GP discusses the latest CPUs & GPUs

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  1. Post
    5820K vs R5 1600 for Adobe Premiere?

  2. Post
    1600 looks to have more horse power in general. Uses less power and you can upgrade the CPU pretty easily on AM4.

  3. Post
    Large driver update released today for Nvidia cards https://www.nvidia.com/Download/driv...x/152968/en-us

    * New image sharpening and Resolution scaler added to Nvidia Control Panel - the settings can be set gloablly or on a per game basis. Tests shows the new sharpener lower performance by around 1% only.

    * Gsync NULL support - you can now enable Gsync and Ultra Low Latency together.

    * You can now use ReShade game filters through Geforce Experience.

    * HDMI 2.1 VRR enabled - 7 new screens added for Gsync support.

    edit: Did some test - HDMI VRR is working perfectly.




    Last edited by SirGrim; 30th October 2019 at 12:49 pm.

  4. Post
    Reviews are out - as long as you have decent cooling (360mm AIO or better), looks like they can all do 5.2ghz and some as high as 5.4ghz













    edit: The 9900KS includes hardware mitigations without the performance loss like the 9900K with it's software mitigations. https://twitter.com/phoronix/status/1189529910307627010

    Last edited by SirGrim; 31st October 2019 at 12:53 pm.

  5. Post
    Intel clutching at straws pretty hard eh.

  6. Post
    I find it amusing that even AMDs bad silicone is as fast as Intel's highly binned silicone.

    Sent from my VOG-L09 using Tapatalk
    Last edited by dr.m0x; 1st November 2019 at 10:37 am.

  7. Post
    Threadripper and 3950X won't be getting close to the good silicon, EPYC is taking all of that. Instead of increased frequencies AMD is offering up twice, yes TWICE the number of cores as the 9900K(S) competition on the consumer socket. Frequency doesn't matter so much when you do that. I do feel that they could actually release AM4 chips at those higher frequencies. But when you can make truckloads more putting them into server chips, you'd be mad not to. AMD only needs to give consumers the rubbish silicon to compete with Intel.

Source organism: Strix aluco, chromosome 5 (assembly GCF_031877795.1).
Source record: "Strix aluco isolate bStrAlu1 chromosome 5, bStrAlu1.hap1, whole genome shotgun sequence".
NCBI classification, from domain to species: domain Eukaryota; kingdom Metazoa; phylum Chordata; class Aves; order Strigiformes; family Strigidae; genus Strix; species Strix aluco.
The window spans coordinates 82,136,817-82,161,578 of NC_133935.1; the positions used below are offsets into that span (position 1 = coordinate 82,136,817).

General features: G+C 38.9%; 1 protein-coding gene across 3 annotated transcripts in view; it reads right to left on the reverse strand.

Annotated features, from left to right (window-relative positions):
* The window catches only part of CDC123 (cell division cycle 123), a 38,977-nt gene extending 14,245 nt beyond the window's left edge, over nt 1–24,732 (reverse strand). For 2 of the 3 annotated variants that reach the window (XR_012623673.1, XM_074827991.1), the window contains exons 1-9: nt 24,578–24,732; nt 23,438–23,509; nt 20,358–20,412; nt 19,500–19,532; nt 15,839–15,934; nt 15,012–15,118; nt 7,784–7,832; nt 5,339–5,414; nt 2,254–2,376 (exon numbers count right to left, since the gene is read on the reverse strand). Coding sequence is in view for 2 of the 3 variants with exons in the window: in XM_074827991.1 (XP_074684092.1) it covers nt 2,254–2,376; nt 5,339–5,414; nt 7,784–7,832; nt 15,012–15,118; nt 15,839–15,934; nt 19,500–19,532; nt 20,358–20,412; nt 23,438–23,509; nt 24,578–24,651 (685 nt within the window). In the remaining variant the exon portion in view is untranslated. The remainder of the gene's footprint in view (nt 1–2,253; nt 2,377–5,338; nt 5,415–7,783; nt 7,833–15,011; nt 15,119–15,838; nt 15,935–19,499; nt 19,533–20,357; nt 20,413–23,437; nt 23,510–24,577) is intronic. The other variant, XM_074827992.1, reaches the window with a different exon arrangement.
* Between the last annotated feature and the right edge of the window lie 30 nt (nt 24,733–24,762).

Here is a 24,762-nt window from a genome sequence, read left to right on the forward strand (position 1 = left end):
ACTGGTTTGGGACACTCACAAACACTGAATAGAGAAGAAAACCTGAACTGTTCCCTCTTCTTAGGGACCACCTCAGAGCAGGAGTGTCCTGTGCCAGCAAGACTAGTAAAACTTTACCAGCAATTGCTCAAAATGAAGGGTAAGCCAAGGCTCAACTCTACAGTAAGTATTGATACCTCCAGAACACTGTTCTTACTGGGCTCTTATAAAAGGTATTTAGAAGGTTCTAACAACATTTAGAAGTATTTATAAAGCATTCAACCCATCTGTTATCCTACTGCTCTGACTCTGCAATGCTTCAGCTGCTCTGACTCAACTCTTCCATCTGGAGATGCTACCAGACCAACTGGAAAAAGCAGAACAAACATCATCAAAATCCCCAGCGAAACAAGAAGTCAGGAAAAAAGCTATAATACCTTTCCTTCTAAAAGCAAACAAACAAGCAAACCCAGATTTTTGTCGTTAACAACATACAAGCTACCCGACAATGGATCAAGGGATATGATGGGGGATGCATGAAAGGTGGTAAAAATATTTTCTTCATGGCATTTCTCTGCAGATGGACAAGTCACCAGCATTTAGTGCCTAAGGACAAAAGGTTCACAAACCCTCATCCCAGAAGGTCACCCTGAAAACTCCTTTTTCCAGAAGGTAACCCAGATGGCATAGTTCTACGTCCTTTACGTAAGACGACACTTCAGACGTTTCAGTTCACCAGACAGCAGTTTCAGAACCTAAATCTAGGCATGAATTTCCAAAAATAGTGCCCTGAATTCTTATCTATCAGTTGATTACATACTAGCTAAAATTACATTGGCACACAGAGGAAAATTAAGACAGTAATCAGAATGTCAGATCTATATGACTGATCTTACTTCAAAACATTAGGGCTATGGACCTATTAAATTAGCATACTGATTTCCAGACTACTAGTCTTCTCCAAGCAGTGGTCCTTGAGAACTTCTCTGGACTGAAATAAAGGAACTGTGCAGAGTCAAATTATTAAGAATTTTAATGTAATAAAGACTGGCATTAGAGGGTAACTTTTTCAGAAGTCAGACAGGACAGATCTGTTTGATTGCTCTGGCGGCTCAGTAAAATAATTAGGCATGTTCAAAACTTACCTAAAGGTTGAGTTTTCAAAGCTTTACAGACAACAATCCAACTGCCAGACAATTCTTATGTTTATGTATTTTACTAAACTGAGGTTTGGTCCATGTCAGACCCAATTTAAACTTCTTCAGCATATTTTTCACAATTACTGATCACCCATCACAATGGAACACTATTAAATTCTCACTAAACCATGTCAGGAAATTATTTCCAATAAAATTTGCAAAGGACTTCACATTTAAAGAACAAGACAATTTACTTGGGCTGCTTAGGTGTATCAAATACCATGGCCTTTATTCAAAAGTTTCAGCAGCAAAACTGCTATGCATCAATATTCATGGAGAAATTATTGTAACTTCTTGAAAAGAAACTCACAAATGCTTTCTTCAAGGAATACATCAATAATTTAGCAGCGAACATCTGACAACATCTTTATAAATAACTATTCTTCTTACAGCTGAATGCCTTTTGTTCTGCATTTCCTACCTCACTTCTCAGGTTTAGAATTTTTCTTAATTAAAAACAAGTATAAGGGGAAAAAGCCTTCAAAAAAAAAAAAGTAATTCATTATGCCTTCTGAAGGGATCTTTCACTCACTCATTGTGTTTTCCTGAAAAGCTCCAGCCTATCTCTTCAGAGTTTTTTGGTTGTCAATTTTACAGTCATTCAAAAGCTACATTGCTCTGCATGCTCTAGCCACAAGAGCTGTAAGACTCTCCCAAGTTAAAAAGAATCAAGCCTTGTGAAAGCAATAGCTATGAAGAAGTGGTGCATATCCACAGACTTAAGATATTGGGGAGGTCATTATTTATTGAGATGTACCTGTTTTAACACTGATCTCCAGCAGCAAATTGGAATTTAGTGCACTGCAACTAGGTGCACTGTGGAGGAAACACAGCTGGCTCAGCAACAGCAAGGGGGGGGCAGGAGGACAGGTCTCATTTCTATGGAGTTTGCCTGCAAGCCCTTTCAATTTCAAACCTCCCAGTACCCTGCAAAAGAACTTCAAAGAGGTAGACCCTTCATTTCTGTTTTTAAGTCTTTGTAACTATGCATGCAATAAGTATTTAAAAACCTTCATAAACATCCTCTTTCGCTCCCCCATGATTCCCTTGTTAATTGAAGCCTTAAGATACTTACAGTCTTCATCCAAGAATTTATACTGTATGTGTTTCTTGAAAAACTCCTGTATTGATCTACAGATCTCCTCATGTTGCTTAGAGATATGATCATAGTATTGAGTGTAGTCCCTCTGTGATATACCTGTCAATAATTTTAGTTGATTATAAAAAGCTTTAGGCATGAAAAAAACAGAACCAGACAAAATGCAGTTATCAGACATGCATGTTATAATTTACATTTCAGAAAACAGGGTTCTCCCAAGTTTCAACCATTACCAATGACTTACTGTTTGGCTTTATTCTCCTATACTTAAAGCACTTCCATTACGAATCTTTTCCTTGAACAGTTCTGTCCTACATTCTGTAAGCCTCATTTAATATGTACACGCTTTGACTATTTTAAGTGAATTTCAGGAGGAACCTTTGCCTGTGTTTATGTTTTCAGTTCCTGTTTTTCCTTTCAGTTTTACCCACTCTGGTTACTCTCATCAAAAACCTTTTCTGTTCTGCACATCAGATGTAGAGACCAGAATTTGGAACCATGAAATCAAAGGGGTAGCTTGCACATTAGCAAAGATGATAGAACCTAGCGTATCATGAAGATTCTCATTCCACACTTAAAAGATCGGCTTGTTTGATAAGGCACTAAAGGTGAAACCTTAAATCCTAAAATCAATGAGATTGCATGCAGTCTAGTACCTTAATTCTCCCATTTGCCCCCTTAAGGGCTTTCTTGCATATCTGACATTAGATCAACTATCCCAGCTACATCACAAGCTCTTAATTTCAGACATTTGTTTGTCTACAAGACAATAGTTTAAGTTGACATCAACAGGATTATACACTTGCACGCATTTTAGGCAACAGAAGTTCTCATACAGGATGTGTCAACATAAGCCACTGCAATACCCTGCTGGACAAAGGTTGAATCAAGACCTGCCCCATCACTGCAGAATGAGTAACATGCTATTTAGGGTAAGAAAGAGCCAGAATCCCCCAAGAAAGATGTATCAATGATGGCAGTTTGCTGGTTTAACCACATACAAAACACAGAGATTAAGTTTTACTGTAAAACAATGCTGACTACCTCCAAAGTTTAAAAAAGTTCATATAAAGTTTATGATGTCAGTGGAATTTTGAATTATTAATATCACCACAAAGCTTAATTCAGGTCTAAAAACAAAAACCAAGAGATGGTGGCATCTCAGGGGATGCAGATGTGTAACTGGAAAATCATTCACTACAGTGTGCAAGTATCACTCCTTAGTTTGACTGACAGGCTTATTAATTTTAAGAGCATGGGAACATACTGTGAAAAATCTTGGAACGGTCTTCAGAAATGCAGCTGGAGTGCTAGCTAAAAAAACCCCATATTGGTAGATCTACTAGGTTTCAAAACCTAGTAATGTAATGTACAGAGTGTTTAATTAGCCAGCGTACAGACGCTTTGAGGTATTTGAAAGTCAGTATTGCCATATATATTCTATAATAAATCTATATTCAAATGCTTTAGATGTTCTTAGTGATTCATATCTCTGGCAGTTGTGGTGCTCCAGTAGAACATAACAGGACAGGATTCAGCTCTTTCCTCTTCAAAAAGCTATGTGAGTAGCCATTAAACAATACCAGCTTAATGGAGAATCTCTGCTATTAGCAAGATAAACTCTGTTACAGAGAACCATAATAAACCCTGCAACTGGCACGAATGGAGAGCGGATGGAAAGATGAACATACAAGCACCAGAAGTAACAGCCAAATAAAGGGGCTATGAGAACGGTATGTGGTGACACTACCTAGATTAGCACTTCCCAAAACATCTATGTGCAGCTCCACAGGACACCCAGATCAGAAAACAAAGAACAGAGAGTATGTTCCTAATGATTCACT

They can make 5ghz 16 core chips, just doesn't make financial sense to do so. Boo for us, yay for them.


  8. Post
    10 cores @ 3ghz @ 65W? Believe it when I see it on 14++. 9900KS is 127W for 8 cores @ 4ghz. What magic are they using to using half the power, voodoo or hopes and dreams i'm guessing.

    Either way, the sooner they get 10 cores out the better, imagine the pricing though, it's still not going to stack up unless it's cheaper than 3900X. Interesting that it "needs" a new socket too, consider it's using less power and doesn't seem to be adding much feature / IO wise.

    I imagine it will also be competing with Zen 3 in 2020.

  9. Post
    irrc that power draw is a guideline for the motherboard manufacturers to maintain the non boost clock for the Intel chips ? the listed one for AMD is another different spec for draw when all cores are running ? i saw a video on GN about it.

    if the pricing is competitive to AMD i would be keen for that 10/20 5.1 ghz chip. I know i always wanted to support AMD over Intel but AMD is doing the same as Intel is and once i saw the AdoreTV video on how AMD is is not even giving us the best of the infinity fabric, it is like meh they are both the same, just get whatever suits best for your budget and use.

  10. Post
    Yeah i'm comparing Intels 14+(?) 8 core to the 14++ 10 core, just not sure how they will half the base clock TDP, while increase core count.